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Hawkeye hoops hoping to sweep Badgers

BY JORDAN GARRETSON | FEBRUARY 23, 2012 6:30 AM

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Wisconsin stands as the modern model of consistency in the realm of Big Ten basketball. Tonight presents Iowa — a program marked by inconsistency this year under second-year coach Fran McCaffery — with a chance to slightly disrupt the Badgers' stable season.

The Hawkeyes (14-13, 6-8 Big Ten) host the 16th-ranked Badgers (20-7, 9-5) at 8:05 p.m. at Carver-Hawkeye Arena. A win would mark Iowa's first season sweep of Wisconsin since 1994-95 — when Iowa freshman forward Aaron White was 2.

"It would mean a lot," said White, who scored 16 of his 18 bench points in the second half of a 72-65 win in Madison on Dec. 31. "A program like Wisconsin's been there for years making the [NCAA] Tournament. [Coach] Bo Ryan has had a lot of success there.

"They're going to come out and be ready for us, since we beat them the first time."

Ryan, now in his 11th season, has anchored Wisconsin's success. The Badgers have claimed three Big Ten Titles with Ryan at the helm. They've finished as runners-up on two other occasions and never worse than fourth. They average 12 Big Ten wins a season. After dropping two more games immediately following its loss to Iowa, Wisconsin has won eight of 10 and is close to putting a bow on another impressive Ryan-led campaign.

"They're playing as well as anybody in the country," McCaffery said.

The steadying force behind the Badgers' surge is point guard Jordan Taylor, who has lived up to his pre-season All-American billing from the AP. Taylor is averaging 14.3 points and 4.2 assists per game.

McCaffery especially lauded the senior's affinity for hitting timely shots, something the Hawkeyes are all too familiar with after their last meeting in Iowa City on Feb. 9, 2011. Taylor's basket with 28 seconds left forced overtime before Wisconsin eventually claimed a 62-59 victory.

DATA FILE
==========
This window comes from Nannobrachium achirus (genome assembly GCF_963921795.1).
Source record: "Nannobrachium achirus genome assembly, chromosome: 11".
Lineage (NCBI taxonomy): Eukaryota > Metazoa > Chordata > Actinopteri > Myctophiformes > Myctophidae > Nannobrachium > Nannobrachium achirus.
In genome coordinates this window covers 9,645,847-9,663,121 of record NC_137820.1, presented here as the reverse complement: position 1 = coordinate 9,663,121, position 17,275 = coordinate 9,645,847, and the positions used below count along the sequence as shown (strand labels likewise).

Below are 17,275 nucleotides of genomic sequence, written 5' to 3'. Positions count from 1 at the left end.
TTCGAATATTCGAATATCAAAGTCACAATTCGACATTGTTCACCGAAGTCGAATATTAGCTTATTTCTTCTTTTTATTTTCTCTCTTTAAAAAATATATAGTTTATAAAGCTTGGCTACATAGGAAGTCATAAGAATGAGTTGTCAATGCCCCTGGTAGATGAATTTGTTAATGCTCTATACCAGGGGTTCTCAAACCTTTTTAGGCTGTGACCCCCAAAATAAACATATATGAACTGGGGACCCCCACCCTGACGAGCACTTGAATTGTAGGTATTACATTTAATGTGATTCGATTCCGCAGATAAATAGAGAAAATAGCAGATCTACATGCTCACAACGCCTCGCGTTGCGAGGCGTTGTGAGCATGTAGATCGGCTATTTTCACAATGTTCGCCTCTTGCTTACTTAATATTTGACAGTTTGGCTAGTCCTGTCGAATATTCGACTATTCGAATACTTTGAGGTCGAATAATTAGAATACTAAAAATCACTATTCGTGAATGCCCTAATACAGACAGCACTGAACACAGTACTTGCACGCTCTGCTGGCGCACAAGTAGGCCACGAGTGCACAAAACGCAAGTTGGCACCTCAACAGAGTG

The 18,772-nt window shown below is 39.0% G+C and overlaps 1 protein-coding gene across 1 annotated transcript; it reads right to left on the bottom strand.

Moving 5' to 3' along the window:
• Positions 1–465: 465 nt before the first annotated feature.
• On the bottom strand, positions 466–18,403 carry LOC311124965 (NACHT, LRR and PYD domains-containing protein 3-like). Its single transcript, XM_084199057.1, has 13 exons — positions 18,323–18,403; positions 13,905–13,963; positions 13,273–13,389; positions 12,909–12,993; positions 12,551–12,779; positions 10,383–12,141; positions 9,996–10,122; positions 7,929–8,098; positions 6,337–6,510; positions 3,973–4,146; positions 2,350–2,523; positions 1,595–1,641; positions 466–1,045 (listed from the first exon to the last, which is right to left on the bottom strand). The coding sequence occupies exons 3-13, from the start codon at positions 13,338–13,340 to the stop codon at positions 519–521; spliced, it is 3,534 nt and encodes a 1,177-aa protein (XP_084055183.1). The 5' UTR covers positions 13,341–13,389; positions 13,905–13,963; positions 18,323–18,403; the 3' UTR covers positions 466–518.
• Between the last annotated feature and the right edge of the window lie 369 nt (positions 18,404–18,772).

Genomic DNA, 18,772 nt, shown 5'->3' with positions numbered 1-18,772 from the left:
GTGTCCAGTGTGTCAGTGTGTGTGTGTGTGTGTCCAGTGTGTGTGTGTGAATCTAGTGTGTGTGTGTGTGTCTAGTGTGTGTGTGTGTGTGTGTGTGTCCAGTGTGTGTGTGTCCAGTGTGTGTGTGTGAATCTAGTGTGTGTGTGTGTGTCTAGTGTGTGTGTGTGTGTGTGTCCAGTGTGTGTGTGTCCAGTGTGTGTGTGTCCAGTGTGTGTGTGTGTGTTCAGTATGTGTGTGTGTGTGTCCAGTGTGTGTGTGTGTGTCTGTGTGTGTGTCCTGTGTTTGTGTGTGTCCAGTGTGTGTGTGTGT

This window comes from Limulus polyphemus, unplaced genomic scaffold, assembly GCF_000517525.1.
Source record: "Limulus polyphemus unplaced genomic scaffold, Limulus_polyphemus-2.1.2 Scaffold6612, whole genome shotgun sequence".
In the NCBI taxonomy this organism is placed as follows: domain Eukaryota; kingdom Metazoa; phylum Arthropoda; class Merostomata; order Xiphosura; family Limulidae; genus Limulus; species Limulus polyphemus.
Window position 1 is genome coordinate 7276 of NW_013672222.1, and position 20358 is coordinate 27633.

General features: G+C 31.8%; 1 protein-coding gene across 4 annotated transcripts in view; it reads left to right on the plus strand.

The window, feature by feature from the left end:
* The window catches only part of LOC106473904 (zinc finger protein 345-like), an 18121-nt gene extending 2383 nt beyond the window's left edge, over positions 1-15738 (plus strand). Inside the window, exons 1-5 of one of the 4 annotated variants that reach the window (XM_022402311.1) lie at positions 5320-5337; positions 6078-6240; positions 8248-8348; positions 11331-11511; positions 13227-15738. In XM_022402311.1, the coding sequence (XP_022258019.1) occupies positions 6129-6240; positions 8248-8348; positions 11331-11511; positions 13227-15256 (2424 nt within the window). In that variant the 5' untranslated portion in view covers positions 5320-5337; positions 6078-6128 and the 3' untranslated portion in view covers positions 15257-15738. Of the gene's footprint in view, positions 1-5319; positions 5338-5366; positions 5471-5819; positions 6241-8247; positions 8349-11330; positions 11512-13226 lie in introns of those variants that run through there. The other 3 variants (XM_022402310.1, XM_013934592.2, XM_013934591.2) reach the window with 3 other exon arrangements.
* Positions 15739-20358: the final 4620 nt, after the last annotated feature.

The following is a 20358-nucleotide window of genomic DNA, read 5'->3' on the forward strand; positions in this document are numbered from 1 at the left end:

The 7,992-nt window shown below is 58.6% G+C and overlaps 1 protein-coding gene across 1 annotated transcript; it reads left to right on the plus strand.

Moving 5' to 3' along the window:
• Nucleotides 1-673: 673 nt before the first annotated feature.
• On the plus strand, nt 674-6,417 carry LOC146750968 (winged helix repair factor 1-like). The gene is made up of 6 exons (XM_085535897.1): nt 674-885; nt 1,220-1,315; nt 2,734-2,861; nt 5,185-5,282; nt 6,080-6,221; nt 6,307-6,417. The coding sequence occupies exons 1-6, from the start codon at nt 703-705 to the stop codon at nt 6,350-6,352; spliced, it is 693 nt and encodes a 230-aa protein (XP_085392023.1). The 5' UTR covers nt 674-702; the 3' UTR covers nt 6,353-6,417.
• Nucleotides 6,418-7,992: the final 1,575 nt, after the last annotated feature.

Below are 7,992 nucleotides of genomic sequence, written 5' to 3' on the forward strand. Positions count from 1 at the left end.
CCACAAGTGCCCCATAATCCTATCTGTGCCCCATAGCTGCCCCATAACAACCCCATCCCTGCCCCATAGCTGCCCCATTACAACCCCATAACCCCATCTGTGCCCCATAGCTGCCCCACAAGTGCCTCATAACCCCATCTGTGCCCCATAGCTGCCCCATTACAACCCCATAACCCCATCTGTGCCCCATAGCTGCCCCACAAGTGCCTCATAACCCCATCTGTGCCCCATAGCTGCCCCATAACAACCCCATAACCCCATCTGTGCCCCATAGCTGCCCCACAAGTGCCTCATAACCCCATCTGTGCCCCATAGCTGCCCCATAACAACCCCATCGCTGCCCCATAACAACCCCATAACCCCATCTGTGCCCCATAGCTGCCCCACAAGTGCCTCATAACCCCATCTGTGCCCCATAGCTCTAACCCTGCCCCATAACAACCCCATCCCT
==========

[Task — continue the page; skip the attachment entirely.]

Conversely, Iowa's Bryce Cartwright missed shots both at the end of regulation and overtime that would have won or extended the game. Cartwright extracted a measure of redemption in the first meeting this season, recording 17 points and 5 assists while outplaying Taylor.

But Cartwright may not be fit for the rematch. He hasn't played since suffering a sprained ankle in practice on Feb. 11. The senior point guard said on Tuesday he "has a chance" to play, but McCaffery didn't sound so optimistic.

"I think he would make a big impact in the game," McCaffery said. "But I'm not sure he's going to be able to play."

A healthy Cartwright would improve Iowa's chances of asserting its pace, which was essential in the first meeting.

"That's probably the biggest contrast in styles in the Big Ten," White said.

Iowa seized a 14-2 edge in fast-break points. Cartwright accounted for 12 of those points, either scoring or passing for an assist. The Hawkeyes' 72 points remain the most surrendered this season by Wisconsin, which allows the lowest scoring average in the country (51.1 points).

White said Iowa's key to establishing its tempo was winning the rebounding battle (41-39), which created open-court opportunities. Doing that again tonight could propel the Hawkeyes to the elusive sweep.

"If you get a stop and score in five seconds, it kills their momentum. It kills what they're doing," White said. "Next time they come down, they might want to quick shoot the ball or something like that.

"The biggest part is rebounding. If we out rebound them, we'll get our chances in transition."

Follow DI men's basketball reporter Jordan Garretson on Twitter.


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